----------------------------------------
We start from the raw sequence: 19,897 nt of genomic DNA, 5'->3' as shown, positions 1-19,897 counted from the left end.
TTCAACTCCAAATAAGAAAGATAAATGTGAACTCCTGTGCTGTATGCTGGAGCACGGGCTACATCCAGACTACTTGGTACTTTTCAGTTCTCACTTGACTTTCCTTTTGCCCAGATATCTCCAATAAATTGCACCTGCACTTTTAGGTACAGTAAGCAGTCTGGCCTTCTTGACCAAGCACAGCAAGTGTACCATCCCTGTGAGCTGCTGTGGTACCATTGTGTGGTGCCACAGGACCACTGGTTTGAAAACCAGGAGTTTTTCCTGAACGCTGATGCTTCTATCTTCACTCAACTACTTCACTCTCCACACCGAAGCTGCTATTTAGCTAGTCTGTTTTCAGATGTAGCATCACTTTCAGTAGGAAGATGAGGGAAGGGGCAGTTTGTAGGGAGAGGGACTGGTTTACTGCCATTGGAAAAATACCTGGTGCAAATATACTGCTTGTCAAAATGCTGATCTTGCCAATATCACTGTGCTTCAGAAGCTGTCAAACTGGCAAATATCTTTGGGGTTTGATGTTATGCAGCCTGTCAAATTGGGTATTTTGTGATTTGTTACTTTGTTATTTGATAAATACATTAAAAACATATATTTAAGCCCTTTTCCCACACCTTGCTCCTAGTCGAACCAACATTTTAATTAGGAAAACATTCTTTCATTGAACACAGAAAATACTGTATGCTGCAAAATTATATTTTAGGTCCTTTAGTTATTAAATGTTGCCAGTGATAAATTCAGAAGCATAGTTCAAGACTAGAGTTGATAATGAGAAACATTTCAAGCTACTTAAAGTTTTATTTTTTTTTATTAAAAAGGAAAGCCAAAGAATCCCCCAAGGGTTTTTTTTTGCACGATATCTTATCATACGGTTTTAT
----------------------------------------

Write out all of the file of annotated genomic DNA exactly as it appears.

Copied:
We start from the raw sequence: 19,897 nt of genomic DNA, 5'->3' as shown, positions 1-19,897 counted from the left end.
TTCAACTCCAAATAAGAAAGATAAATGTGAACTCCTGTGCTGTATGCTGGAGCACGGGCTACATCCAGACTACTTGGTACTTTTCAGTTCTCACTTGACTTTCCTTTTGCCCAGATATCTCCAATAAATTGCACCTGCACTTTTAGGTACAGTAAGCAGTCTGGCCTTCTTGACCAAGCACAGCAAGTGTACCATCCCTGTGAGCTGCTGTGGTACCATTGTGTGGTGCCACAGGACCACTGGTTTGAAAACCAGGAGTTTTTCCTGAACGCTGATGCTTCTATCTTCACTCAACTACTTCACTCTCCACACCGAAGCTGCTATTTAGCTAGTCTGTTTTCAGATGTAGCATCACTTTCAGTAGGAAGATGAGGGAAGGGGCAGTTTGTAGGGAGAGGGACTGGTTTACTGCCATTGGAAAAATACCTGGTGCAAATATACTGCTTGTCAAAATGCTGATCTTGCCAATATCACTGTGCTTCAGAAGCTGTCAAACTGGCAAATATCTTTGGGGTTTGATGTTATGCAGCCTGTCAAATTGGGTATTTTGTGATTTGTTACTTTGTTATTTGATAAATACATTAAAAACATATATTTAAGCCCTTTTCCCACACCTTGCTCCTAGTCGAACCAACATTTTAATTAGGAAAACATTCTTTCATTGAACACAGAAAATACTGTATGCTGCAAAATTATATTTTAGGTCCTTTAGTTATTAAATGTTGCCAGTGATAAATTCAGAAGCATAGTTCAAGACTAGAGTTGATAATGAGAAACATTTCAAGCTACTTAAAGTTTTATTTTTTTTTATTAAAAAGGAAAGCCAAAGAATCCCCCAAGGGTTTTTTTTTGCACGATATCTTATCATACGGTTTTAT